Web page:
Research can be a vital part of writing. Whether you're writing a historical novel or a science fiction dystopia, you'll need to do research to help make your writing the best it can be. But a big problem can be getting so sucked into doing research that you never actually get any writing done. So where's the line between researching enough and researching too much?
Well, as always, there's no perfect answer for everyone, but here's what helps me. 


1. Start broadly. 
If you only know vaguely what you'll need, start broadly. Writing about space? Start with a general book, a textbook for instance, and poke around. Take notes, see what sticks in your mind. You may find something that suddenly adds a whole new interesting elements to add in. Things you never even knew about! Take lots of notes, read the references and see if any of those sound great. 

2. Utilize your library. 
If you have access to a library, use it! Ask for help with your research. Librarians are made of magic and awesome and most would love to help you find the perfect book to answer all your weird little writerly questions.

3. Don't buy all the books. 
This is my biggest problem. I decide to research something and the next thing I know, I've got 15 new books sitting on the floor and no idea where to even start. Begin with books you can borrow, check them out and see what you need.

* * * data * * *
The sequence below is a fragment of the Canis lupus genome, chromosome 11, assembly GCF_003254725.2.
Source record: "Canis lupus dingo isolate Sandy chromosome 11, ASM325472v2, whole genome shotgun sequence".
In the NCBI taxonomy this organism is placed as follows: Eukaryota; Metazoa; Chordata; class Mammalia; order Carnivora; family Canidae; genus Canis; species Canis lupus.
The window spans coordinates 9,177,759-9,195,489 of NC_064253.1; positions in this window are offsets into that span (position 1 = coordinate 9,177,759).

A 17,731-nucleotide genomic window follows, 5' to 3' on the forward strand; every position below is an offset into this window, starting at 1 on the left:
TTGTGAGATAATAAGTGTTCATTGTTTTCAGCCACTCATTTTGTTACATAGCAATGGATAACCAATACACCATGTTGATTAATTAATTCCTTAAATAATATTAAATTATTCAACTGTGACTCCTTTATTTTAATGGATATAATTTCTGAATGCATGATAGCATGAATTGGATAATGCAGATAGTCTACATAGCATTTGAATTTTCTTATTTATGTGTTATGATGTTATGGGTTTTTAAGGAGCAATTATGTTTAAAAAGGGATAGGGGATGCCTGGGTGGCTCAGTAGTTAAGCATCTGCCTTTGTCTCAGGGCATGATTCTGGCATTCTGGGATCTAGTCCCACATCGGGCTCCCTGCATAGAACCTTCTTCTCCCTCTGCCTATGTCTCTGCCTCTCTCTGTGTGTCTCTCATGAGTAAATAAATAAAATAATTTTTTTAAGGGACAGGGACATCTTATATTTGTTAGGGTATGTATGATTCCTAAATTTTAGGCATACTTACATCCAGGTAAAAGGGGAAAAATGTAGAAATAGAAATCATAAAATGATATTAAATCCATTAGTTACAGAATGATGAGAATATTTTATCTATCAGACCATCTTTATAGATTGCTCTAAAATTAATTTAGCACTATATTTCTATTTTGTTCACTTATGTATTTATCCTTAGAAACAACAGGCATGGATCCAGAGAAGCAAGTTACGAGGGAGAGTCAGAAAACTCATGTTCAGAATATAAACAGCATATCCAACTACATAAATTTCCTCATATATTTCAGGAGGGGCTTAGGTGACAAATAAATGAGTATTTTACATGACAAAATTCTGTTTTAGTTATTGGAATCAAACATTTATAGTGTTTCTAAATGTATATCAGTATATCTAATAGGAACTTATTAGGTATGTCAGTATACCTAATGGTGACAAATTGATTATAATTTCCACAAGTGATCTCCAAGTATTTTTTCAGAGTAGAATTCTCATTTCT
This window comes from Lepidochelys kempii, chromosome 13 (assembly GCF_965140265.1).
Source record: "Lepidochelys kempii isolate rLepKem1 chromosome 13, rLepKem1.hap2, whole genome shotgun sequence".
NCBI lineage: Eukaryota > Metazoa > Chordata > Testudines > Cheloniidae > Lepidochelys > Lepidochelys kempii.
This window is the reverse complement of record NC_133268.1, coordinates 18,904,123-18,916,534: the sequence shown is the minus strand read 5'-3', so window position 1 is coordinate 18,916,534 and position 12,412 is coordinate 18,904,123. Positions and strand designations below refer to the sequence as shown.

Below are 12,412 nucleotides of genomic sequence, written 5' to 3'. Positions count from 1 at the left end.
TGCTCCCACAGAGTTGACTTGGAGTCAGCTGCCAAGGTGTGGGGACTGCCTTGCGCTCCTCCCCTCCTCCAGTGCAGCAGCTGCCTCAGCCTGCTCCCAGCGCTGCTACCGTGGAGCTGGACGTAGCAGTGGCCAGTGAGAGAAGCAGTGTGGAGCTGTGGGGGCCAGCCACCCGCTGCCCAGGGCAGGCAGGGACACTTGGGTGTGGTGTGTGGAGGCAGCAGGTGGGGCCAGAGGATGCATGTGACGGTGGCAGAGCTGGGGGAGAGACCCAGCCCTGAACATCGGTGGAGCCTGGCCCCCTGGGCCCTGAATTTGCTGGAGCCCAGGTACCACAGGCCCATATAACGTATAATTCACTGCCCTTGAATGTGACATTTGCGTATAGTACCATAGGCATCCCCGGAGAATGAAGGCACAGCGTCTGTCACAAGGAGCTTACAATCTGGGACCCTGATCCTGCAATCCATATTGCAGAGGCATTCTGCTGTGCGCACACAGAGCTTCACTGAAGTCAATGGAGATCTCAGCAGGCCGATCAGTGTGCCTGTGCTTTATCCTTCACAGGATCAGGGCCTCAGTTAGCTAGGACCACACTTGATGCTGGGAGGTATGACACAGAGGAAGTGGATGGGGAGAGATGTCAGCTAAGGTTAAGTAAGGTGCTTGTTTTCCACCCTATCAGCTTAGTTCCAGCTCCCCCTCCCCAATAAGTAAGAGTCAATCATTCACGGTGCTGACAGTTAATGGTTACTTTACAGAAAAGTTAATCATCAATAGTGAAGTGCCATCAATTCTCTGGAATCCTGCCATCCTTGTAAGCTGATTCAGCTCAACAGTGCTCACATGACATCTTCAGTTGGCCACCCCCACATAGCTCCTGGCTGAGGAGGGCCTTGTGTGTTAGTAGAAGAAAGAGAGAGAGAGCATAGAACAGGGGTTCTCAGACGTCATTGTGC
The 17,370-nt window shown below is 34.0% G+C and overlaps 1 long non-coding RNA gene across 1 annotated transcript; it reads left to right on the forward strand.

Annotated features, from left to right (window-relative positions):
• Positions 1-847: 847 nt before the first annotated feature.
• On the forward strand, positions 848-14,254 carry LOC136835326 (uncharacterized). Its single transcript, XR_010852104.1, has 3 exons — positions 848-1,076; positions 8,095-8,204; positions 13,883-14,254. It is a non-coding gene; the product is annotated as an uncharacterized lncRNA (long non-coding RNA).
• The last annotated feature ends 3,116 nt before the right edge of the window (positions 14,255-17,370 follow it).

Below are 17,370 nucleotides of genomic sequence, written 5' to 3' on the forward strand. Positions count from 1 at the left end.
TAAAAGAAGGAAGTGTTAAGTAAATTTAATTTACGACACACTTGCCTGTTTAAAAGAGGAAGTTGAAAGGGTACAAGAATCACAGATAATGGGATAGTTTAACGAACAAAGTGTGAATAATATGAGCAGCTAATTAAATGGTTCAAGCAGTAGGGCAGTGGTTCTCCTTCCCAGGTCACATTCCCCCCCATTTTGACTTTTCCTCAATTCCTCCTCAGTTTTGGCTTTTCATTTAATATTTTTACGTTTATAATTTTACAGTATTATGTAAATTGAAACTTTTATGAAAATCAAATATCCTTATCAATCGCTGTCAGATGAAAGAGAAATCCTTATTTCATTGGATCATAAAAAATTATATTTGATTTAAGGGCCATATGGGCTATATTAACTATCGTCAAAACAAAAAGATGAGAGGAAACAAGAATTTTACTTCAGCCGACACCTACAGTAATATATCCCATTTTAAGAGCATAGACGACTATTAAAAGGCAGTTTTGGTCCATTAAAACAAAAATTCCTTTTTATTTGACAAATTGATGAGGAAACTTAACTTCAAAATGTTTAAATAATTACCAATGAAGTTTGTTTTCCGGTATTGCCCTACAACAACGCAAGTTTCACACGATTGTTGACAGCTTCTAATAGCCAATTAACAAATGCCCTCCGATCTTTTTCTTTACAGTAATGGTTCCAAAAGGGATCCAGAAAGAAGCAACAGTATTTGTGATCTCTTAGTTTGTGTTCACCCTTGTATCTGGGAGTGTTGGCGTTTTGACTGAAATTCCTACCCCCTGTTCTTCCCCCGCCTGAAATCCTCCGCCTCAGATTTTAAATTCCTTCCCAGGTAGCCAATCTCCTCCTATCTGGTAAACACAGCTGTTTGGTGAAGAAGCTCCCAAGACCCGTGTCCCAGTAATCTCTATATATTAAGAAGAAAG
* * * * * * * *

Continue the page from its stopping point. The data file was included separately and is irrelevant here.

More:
4. Outline. 
An outline will help you see if you're going to have specific questions. Train fight? You're going to need to read about some trains, better know that now and get the research a-rolling. Prepare in advance and you'll save yourself a lot of effort in the future. Take care of your future self by preparing now. 

5. Set a research time limit. 
Give yourself a set amount of time to do your research: a week, a month, a day, whatever amounts feels right for you. Then stick to it. I know it'll be super tempting to research 'just one more thing' but stick to your goal or you might get stuck in the research forever zone and never write. 

6. Make notes as you write. 
Start writing and then keep notes about questions that pop up while you're writing. This can be in the document itself (I like to leave notes to myself with xxx to make them easy to find later), in a seperate notebook or word document, or on a whiteboard somewhere nearby. Just don't let the questions totally derail you. They will pop up and that's okay. The first draft doesn't have to be perfect or have all the history exactly right. 

And that's what helps me stay on track to actually write and not get stuck in a research loop. 

Source: https://unsplash.com/@thkelley